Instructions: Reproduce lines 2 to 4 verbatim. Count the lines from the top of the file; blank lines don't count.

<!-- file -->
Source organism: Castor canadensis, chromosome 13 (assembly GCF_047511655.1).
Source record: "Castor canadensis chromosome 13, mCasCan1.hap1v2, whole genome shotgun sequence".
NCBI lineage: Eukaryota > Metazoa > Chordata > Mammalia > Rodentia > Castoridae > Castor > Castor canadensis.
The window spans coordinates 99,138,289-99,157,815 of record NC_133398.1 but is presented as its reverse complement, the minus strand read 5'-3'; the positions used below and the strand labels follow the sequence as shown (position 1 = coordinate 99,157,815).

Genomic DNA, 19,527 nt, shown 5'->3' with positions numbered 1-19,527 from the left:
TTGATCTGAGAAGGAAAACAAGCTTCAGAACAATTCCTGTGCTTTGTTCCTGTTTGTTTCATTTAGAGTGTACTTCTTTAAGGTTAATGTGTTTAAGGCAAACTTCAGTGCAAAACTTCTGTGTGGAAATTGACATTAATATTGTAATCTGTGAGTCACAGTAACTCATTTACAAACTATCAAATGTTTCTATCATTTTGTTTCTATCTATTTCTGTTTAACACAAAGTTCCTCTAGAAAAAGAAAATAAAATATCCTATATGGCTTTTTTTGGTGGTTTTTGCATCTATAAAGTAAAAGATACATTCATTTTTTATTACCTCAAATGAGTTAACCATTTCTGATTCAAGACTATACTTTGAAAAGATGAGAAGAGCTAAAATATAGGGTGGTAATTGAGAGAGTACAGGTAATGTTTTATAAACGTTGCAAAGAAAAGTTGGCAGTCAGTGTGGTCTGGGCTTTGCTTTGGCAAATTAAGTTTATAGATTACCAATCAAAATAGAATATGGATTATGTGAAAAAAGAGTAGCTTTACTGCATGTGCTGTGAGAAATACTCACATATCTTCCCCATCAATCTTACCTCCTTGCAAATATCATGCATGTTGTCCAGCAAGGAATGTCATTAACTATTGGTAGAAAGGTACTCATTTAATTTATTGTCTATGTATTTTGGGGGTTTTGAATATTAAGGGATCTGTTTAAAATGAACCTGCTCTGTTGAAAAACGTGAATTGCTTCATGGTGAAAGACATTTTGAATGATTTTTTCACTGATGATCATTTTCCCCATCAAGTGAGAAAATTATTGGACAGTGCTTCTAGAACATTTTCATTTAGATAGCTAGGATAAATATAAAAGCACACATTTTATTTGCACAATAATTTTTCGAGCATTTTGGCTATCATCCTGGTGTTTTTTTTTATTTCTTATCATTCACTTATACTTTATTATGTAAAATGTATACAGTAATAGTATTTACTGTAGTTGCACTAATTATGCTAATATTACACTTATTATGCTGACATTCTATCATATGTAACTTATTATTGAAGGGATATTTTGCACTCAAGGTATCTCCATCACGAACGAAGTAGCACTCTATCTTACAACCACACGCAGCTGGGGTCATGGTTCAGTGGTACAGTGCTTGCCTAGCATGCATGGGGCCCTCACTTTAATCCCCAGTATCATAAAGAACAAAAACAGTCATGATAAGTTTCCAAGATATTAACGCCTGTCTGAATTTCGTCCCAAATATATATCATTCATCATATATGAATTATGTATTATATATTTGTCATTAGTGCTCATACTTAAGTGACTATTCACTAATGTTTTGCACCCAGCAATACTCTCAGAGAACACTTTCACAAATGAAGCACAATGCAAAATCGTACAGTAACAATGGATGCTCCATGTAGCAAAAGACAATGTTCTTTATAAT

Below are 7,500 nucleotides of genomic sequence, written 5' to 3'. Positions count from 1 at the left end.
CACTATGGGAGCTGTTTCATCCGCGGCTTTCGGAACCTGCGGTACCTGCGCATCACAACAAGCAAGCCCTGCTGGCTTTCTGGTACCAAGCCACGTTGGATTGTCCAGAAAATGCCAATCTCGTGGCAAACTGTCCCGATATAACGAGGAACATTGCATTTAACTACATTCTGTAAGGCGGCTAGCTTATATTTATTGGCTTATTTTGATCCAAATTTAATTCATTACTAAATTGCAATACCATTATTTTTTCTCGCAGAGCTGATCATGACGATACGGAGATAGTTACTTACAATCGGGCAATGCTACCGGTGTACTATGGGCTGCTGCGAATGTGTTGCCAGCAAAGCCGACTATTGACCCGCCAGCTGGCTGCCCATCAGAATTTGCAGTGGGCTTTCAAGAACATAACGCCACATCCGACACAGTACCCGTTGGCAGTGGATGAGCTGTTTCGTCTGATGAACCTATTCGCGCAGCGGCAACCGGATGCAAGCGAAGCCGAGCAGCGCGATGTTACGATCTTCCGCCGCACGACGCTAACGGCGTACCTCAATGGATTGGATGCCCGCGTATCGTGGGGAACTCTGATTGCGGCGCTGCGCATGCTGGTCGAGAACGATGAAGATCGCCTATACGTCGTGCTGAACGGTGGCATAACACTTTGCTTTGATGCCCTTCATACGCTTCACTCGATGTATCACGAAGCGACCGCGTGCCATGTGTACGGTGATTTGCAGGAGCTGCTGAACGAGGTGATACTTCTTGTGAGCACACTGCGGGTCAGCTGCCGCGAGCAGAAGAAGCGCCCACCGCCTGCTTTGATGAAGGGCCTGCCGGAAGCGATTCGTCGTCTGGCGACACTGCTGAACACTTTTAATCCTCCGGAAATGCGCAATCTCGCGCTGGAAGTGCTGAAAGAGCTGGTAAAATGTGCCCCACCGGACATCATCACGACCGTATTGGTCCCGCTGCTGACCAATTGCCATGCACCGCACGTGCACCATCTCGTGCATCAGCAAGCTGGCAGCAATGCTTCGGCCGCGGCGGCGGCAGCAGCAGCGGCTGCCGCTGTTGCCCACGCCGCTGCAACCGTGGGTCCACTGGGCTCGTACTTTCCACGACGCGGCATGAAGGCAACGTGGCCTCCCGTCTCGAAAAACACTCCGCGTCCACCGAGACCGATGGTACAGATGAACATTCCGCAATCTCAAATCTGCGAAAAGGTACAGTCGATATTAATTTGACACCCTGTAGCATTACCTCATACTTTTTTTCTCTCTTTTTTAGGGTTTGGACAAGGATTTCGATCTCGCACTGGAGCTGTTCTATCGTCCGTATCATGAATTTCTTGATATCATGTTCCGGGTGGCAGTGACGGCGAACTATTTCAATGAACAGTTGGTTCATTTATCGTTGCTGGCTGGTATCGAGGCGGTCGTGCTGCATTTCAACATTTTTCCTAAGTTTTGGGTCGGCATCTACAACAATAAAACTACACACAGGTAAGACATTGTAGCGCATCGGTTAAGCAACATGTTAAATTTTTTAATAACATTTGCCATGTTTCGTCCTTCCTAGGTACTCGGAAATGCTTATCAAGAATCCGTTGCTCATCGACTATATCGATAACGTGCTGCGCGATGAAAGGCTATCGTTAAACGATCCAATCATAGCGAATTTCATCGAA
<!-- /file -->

Source record: "Castor canadensis chromosome 13, mCasCan1.hap1v2, whole genome shotgun sequence".
NCBI lineage: Eukaryota > Metazoa > Chordata > Mammalia > Rodentia > Castoridae > Castor > Castor canadensis.
The window spans coordinates 99,138,289-99,157,815 of record NC_133398.1 but is presented as its reverse complement, the minus strand read 5'-3'; the positions used below and the strand labels follow the sequence as shown (position 1 = coordinate 99,157,815).